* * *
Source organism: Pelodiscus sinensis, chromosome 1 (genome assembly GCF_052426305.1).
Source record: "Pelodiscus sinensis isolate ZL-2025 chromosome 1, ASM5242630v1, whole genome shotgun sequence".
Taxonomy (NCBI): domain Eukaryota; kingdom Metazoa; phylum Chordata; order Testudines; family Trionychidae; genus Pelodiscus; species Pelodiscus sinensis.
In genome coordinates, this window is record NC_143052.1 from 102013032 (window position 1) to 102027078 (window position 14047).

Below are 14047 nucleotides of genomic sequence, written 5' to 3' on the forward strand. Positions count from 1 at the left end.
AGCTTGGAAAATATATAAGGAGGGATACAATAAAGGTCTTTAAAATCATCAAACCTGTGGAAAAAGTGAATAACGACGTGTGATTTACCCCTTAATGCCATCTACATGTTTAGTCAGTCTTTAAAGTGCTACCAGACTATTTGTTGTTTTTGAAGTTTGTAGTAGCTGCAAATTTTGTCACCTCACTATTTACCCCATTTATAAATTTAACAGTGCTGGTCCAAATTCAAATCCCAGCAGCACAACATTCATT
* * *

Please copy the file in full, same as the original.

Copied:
Source organism: Pelodiscus sinensis, chromosome 1 (genome assembly GCF_052426305.1).
Source record: "Pelodiscus sinensis isolate ZL-2025 chromosome 1, ASM5242630v1, whole genome shotgun sequence".
Taxonomy (NCBI): domain Eukaryota; kingdom Metazoa; phylum Chordata; order Testudines; family Trionychidae; genus Pelodiscus; species Pelodiscus sinensis.
In genome coordinates, this window is record NC_143052.1 from 102013032 (window position 1) to 102027078 (window position 14047).

Below are 14047 nucleotides of genomic sequence, written 5' to 3' on the forward strand. Positions count from 1 at the left end.
AGCTTGGAAAATATATAAGGAGGGATACAATAAAGGTCTTTAAAATCATCAAACCTGTGGAAAAAGTGAATAACGACGTGTGATTTACCCCTTAATGCCATCTACATGTTTAGTCAGTCTTTAAAGTGCTACCAGACTATTTGTTGTTTTTGAAGTTTGTAGTAGCTGCAAATTTTGTCACCTCACTATTTACCCCATTTATAAATTTAACAGTGCTGGTCCAAATTCAAATCCCAGCAGCACAACATTCATT